Used to be named Bib-Label Lithiated Lemon-Lime Soda! This soon got shortened to 7Up Lithiated Lemon Soda, and then just 7Up in 1936. Because lithium is used as one of the most common treatments for bipolar disorder! Charles Grigg, included this substance in the soda's formula because he thought it could be used as a selling point. He believed the naturally-occurring lithia found in underground springs could be promoted as a mood regulator.
Violetta 'The Half Woman' was born around 1906 without arms or legs. She performed in many famous circuses and sideshows. She moved herself by hopping from place to place on the bottom of her torso, and was able to manipulate objects with her mouth enough to comb her own hair, dress herself, thread a needle, and sew. Violetta was married and wore her wedding band on a gold chain around her neck.
Wally Hanson, a retired Albany New York policeman, got an unexpected surprise. While visiting his dentist for a routine check up, a mysterious object was discovered in a tooth. “It’s weird as hell.” He said. ”It’s a tiny electronic implant of some sort. I have no idea how it got there. It wasn’t there when I had my teeth X-rayed a year ago.” His dentist, Dr. Fred Wallington said. “I've never seen anything like this. There is no opening anywhere near the implant. No scarring or filling."
Alexandria’s Genesis, also known as ”violet eyes” (a mutation). When someone is born with Alexandria’s Genesis, his eyes are blue or gray at birth. After six months, the eyes begin to change their original color to purple, and it lasts six months. During puberty, the color deepens to dark purple, a purple color, a royal purple, or blue-violet and remains so. It does not affect a person’s vision, and women that are born with this genetic mutation do not menstruate, but are fully fertile.
Some facts about the 1500s: Most people got married in June because they took their yearly bath in May, and they still smelled pretty good by June. However, since they were starting to smell. Brides carried a bouquet of flowers to hide the body odor. Hence the custom today of carrying a bouquet when getting married began.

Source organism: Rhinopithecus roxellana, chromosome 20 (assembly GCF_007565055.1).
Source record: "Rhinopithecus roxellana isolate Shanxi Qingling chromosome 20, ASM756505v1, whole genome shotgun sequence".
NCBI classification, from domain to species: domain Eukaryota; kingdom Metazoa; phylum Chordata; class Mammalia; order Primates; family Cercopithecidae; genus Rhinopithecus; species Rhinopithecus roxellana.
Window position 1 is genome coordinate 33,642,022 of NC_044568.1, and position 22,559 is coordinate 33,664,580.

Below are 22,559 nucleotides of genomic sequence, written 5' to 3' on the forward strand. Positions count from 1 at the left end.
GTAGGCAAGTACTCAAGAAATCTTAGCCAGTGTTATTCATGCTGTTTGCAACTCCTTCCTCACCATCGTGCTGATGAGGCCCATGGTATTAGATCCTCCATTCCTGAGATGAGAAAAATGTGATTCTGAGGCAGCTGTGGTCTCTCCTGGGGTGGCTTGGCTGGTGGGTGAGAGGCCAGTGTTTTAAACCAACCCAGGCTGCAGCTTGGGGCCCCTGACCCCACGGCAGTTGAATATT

Perhaps one of the strangest cases of foreshadowing the world has ever known was a novel written in 1898 by Morgan Robertson about a ship called Titan that crashes into an iceberg. And, of course, in 1912, the RMS Titanic crashed into an iceberg as well. Although the novel was written as a work of fiction, it strangely foretold the events of what would come to be one of the most famous disasters of all time.
In 1961, Leonid Rogozov, 27, was the only surgeon in the Soviet Antarctic Expedition. During the expedition, he felt severe pain in the stomach and had a high fever. Rogozov examined himself and discovered that his appendix was inflamed and could burst at any time. With a local anesthesia, he operated himself to remove the appendix. An engineer and a meteorologist assisted surgery.
Jeanne Louise Calment of France (1875–1997) had the longest confirmed life span of 122 years, 164 days. She is the only person to have lived past 120, the next oldest person being 119. She rode her bike until she was 100 and lived alone until she was 110 and her sight started to fail. She started smoking at age 21 and quit at age 117 (!!). She reportedly ate a kilogram of chocolate a week.
This is a tardigrade aka Water Bear. It is the most extreme extremophile discovered to date. It can survive temperatures of -459F to 304F, can withstand 1000 times more radiation than any other known creature, can be re-hydrated after 10 years without water and can survive the vacuum of space.
A bottle of Bayer's 'Heroin'. Between 1890 and 1910 heroin was sold as a non-addictive substitute for morphine... It was also used to treat children suffering with a strong cough.